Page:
Behavioral insights into intertemporal choices, self-control issues and the virtues of commitment
“Oh no, I did it again. My chocolate supply vanished into thin air. Okay, okay, not into the air, but into my belly. I just don’t get it. When it comes to sweets, I just cannot control myself.
I’m not a fool, I do know that devouring an entire bar of chocolate a day isn’t good for me in the long run. Strangely enough though, this happens every time I buy some. Why on earth can I not stick to my plans and just eat two pieces a day?!
Seems like “future me’ is a different version of “present me’ and dislikes performing my initial plans. What’s wrong with me?’
Well, from a behavioral economist’s point of view, the diagnose is that you suffer from time-inconsistency and a projection bias. But you’re not alone. Time-inconsistency is very common among humans, and there are remedies to cure it.
In this and in the following blog posts, we will explain the underlying behavioral patterns, and we will show you some measures to deal with the chocolate self-delusion.
Let’s start by structuring the problem.
The intertemporal choice problem
Every day we face decisions which will affect our future. These decisions are called intertemporal choices. Further examples besides diet are:
- choosing to spend money now or save it for later
- deciding whether to work hard now to enjoy your leisure time later or to enjoy another cup of coffee first
- considering forgoing pay now to attain a college degree which will enable you to reap higher salaries later
In intertemporal choices, some options have immediate benefits and deferred costs: if I go out to dinner with friends tonight although there is still work to do, I will have fun now but will suffer from extra stress tomorrow. Other options have immediate costs and deferred benefits: saving for retirement cuts into my budget now but will improve life quality later.
Let us consider the chocolate example again under these aspects. We have two options:
- Eating two pieces a day
- Eating the whole bar of chocolate at once
Option 1 has immediate costs and deferred benefits. Eating only two pieces of chocolate satisfies us a bit now but benefits us in the future as we are less susceptible to obesity related diseases (we have a bite each day and do not consume too many calories).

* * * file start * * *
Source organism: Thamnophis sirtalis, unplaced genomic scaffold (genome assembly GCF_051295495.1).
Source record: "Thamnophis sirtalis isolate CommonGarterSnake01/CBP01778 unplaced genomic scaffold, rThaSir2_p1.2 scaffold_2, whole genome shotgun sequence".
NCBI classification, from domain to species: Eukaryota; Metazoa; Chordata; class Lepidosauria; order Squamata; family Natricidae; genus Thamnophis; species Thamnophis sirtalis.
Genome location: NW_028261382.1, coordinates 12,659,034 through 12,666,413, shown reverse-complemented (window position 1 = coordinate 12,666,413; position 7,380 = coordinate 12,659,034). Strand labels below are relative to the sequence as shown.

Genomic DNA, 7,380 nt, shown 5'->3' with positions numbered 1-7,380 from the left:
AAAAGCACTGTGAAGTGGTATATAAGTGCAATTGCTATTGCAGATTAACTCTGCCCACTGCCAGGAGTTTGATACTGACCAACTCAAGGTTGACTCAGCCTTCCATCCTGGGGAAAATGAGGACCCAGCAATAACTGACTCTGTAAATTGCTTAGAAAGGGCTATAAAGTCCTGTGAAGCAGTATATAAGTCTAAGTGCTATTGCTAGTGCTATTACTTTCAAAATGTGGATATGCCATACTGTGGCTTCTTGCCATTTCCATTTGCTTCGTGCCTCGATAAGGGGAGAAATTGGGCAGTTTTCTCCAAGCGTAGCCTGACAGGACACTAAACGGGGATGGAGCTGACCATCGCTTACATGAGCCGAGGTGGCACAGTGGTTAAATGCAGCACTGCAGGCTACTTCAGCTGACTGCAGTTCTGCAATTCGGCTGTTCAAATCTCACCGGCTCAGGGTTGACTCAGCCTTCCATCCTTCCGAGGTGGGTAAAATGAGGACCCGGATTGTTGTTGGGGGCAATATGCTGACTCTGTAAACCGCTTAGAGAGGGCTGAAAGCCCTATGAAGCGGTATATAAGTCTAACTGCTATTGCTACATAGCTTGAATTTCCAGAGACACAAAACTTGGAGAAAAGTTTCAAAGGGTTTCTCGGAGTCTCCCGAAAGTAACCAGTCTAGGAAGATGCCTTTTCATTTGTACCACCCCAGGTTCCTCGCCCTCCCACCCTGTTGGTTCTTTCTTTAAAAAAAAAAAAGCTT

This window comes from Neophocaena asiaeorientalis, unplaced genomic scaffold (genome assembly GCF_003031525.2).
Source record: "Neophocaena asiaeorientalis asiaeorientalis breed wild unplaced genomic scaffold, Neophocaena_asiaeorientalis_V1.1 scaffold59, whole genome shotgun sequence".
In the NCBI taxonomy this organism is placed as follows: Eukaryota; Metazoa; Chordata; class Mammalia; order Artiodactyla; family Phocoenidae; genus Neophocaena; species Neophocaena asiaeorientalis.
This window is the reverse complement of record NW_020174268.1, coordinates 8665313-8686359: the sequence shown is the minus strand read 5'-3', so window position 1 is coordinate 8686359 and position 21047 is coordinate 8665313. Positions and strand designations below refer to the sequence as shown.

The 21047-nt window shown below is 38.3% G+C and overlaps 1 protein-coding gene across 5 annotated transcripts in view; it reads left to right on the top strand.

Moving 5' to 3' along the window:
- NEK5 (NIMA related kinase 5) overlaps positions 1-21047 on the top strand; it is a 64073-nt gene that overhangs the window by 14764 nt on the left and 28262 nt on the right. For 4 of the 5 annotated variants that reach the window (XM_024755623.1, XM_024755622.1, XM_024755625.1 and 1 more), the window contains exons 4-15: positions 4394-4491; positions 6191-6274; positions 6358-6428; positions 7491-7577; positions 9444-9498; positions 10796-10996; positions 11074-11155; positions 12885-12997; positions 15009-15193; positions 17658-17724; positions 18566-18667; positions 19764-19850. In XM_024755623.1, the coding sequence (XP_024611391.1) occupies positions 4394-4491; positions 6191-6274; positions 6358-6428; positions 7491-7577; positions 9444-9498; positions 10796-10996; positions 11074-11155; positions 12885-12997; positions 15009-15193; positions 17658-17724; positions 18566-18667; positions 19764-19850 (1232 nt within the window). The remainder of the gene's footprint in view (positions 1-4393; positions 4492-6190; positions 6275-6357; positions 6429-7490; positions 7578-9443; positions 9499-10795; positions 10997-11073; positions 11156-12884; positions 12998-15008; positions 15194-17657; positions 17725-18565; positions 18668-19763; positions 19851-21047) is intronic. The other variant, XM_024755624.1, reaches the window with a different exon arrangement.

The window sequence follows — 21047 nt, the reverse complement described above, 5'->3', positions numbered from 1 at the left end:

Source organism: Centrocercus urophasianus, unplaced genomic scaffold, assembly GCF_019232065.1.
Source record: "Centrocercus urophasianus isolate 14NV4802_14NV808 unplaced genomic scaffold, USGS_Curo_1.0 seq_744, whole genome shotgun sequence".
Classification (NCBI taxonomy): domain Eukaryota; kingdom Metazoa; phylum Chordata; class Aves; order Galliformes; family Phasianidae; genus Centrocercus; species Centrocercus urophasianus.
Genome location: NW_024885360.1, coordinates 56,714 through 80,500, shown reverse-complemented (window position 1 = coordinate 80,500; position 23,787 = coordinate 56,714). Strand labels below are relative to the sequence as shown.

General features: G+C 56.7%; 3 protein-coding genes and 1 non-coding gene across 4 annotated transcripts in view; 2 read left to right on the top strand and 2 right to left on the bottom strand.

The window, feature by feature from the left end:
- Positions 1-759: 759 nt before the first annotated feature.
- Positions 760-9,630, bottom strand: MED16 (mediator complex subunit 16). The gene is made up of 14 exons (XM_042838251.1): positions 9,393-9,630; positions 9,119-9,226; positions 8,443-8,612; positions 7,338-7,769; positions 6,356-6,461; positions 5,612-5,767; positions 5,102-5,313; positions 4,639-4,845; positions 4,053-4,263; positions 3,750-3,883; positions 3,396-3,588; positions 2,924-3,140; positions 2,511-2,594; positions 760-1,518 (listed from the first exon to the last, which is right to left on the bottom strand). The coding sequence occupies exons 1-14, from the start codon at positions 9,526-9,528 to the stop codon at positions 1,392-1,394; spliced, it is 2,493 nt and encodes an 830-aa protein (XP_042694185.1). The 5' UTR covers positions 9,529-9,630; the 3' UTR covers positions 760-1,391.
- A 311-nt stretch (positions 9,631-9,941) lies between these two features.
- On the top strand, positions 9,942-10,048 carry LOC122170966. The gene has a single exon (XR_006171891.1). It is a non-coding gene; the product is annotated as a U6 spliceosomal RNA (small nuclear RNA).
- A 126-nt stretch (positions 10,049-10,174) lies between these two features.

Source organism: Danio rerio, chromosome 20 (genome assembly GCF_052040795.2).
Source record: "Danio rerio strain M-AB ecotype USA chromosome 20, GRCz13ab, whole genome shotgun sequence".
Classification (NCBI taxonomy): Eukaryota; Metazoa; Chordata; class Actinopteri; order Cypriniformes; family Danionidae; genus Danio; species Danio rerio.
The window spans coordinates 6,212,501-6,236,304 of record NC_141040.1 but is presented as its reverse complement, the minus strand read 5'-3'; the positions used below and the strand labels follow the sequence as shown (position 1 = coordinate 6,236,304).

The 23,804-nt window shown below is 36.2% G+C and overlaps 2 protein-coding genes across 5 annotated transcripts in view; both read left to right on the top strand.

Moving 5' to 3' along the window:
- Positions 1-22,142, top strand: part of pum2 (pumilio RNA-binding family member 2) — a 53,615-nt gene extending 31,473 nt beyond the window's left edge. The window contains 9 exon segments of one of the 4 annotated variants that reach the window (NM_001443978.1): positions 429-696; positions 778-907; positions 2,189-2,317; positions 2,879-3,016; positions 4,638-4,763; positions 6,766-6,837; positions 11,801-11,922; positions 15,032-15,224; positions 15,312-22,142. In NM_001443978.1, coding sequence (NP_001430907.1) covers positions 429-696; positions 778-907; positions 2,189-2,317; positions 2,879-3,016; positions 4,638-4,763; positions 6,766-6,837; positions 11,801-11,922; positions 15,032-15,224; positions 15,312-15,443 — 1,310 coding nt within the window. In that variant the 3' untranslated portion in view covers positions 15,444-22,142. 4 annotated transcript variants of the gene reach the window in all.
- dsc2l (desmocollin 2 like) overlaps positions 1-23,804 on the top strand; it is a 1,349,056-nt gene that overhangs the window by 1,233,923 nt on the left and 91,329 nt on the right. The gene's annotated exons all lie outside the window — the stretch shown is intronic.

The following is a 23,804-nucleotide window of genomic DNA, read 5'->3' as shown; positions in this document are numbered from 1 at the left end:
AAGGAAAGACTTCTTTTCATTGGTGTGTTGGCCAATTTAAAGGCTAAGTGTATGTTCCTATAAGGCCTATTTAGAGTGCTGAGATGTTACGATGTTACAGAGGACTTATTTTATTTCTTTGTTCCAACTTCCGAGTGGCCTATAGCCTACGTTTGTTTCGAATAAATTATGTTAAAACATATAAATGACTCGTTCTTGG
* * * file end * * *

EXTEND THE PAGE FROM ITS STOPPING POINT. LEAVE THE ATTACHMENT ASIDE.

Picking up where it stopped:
Option 2 has immediate benefits and deferred costs. Eating the whole bar of chocolate at once yields large satisfaction now but will probably lead to regret in the future. Suddenly all chocolate is gone, so of course we refill our stocks. Then it starts all over again, and due to repeated overeating, we will possibly gain weight and will be in poor health.
Time-inconsistent decision making
It seems obvious that option 1 (eating two pieces a day) is healthier than 2 (eating all chocolate at once), and occasionally there are amazingly self-controlled persons who consistently choose 1. These people behave fully rational and their preferences do not change over time (in economic terms: they have well-behaved preferences).
Most of us, however, seem to suddenly prefer 2 to 1 once the chocolate is there for no other reason than passing of time. There is a discrepancy between what you prefer your future self to do and what your future self prefers to do. This is called time-inconsistent decision making.
But again, this is not an uncommon behavior. We all tend to do what feels good now in contrast to what would be good for us in the future. Strangely, costs we face right now seem always higher than future costs. The reason is that we discount future benefits differently with the length of time we spend waiting. We put more weight on actions which benefit our current selves, and less weight onto those which benefit us in the future.
So, in option 1, present costs (not eating more chocolate) seem way more severe than future costs (higher susceptibility for obesity-related health problems). The smaller-sooner option (eating chocolate) is more attractive as the larger-later option in 2.
Put differently, we tend to underestimate the benefits of choices which consequences manifest in the future. The more distant these consequences are from the present, the less we take them into account.
At bottom, time-inconsistent decision makers pursue immediate gratification. They wish prospectively to make far-sighted actions in the future, but when the future arrives, they will behave against their earlier wishes, pursuing a smaller-sooner option rather than a larger-later one. It is obvious that people behaving in this manner face a self-control problem.
In Part 2 , we identify different types of time-inconsistent decision-makers and further explore the underlying mechanism.
About the authors
Julia Hafenrichter is currently completing her master’s thesis on the implementation of Behavioral Economics in Public Policy at University of Passau.
Julia Stauf is Director at BEHAVIA and holds a PhD in Behavioral and Experimental Economics from Cologne University.